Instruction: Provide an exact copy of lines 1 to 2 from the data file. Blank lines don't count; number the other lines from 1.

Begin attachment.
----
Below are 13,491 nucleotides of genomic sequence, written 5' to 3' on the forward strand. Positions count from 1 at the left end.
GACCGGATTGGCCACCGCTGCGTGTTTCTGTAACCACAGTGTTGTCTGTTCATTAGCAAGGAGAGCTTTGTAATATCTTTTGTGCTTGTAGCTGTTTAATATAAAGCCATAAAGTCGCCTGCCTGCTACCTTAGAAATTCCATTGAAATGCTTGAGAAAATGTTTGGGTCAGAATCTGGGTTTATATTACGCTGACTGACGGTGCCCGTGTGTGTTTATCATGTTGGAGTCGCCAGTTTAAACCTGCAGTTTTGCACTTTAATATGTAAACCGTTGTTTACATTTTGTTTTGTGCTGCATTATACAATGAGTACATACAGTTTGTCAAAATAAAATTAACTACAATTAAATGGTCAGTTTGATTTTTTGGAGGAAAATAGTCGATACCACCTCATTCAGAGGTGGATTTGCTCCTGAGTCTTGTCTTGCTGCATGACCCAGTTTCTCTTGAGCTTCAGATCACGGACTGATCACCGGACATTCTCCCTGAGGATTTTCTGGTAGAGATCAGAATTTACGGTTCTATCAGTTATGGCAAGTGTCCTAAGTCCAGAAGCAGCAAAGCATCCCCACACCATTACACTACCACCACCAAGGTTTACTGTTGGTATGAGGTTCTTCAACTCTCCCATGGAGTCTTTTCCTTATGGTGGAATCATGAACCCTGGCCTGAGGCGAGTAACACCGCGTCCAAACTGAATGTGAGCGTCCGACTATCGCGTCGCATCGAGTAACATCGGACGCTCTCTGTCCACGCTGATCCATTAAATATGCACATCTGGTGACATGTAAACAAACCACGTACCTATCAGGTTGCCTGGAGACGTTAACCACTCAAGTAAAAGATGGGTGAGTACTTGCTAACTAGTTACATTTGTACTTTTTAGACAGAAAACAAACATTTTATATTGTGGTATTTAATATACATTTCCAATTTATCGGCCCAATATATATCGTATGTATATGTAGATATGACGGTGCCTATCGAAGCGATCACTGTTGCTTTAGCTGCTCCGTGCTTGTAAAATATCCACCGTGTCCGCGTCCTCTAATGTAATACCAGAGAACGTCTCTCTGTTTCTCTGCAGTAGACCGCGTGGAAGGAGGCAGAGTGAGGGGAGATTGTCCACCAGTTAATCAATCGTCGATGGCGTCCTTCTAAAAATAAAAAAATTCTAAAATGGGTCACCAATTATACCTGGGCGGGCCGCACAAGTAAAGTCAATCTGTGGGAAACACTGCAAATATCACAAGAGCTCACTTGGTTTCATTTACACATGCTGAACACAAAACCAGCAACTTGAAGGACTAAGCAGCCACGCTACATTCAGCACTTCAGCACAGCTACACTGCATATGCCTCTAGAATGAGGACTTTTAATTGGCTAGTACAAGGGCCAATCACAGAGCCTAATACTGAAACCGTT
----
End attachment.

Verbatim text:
Below are 13,491 nucleotides of genomic sequence, written 5' to 3' on the forward strand. Positions count from 1 at the left end.
GACCGGATTGGCCACCGCTGCGTGTTTCTGTAACCACAGTGTTGTCTGTTCATTAGCAAGGAGAGCTTTGTAATATCTTTTGTGCTTGTAGCTGTTTAATATAAAGCCATAAAGTCGCCTGCCTGCTACCTTAGAAATTCCATTGAAATGCTTGAGAAAATGTTTGGGTCAGAATCTGGGTTTATATTACGCTGACTGACGGTGCCCGTGTGTGTTTATCATGTTGGAGTCGCCAGTTTAAACCTGCAGTTTTGCACTTTAATATGTAAACCGTTGTTTACATTTTGTTTTGTGCTGCATTATACAATGAGTACATACAGTTTGTCAAAATAAAATTAACTACAATTAAATGGTCAGTTTGATTTTTTGGAGGAAAATAGTCGATACCACCTCATTCAGAGGTGGATTTGCTCCTGAGTCTTGTCTTGCTGCATGACCCAGTTTCTCTTGAGCTTCAGATCACGGACTGATCACCGGACATTCTCCCTGAGGATTTTCTGGTAGAGATCAGAATTTACGGTTCTATCAGTTATGGCAAGTGTCCTAAGTCCAGAAGCAGCAAAGCATCCCCACACCATTACACTACCACCACCAAGGTTTACTGTTGGTATGAGGTTCTTCAACTCTCCCATGGAGTCTTTTCCTTATGGTGGAATCATGAACCCTGGCCTGAGGCGAGTAACACCGCGTCCAAACTGAATGTGAGCGTCCGACTATCGCGTCGCATCGAGTAACATCGGACGCTCTCTGTCCACGCTGATCCATTAAATATGCACATCTGGTGACATGTAAACAAACCACGTACCTATCAGGTTGCCTGGAGACGTTAACCACTCAAGTAAAAGATGGGTGAGTACTTGCTAACTAGTTACATTTGTACTTTTTAGACAGAAAACAAACATTTTATATTGTGGTATTTAATATACATTTCCAATTTATCGGCCCAATATATATCGTATGTATATGTAGATATGACGGTGCCTATCGAAGCGATCACTGTTGCTTTAGCTGCTCCGTGCTTGTAAAATATCCACCGTGTCCGCGTCCTCTAATGTAATACCAGAGAACGTCTCTCTGTTTCTCTGCAGTAGACCGCGTGGAAGGAGGCAGAGTGAGGGGAGATTGTCCACCAGTTAATCAATCGTCGATGGCGTCCTTCTAAAAATAAAAAAATTCTAAAATGGGTCACCAATTATACCTGGGCGGGCCGCACAAGTAAAGTCAATCTGTGGGAAACACTGCAAATATCACAAGAGCTCACTTGGTTTCATTTACACATGCTGAACACAAAACCAGCAACTTGAAGGACTAAGCAGCCACGCTACATTCAGCACTTCAGCACAGCTACACTGCATATGCCTCTAGAATGAGGACTTTTAATTGGCTAGTACAAGGGCCAATCACAGAGCCTAATACTGAAACCGTT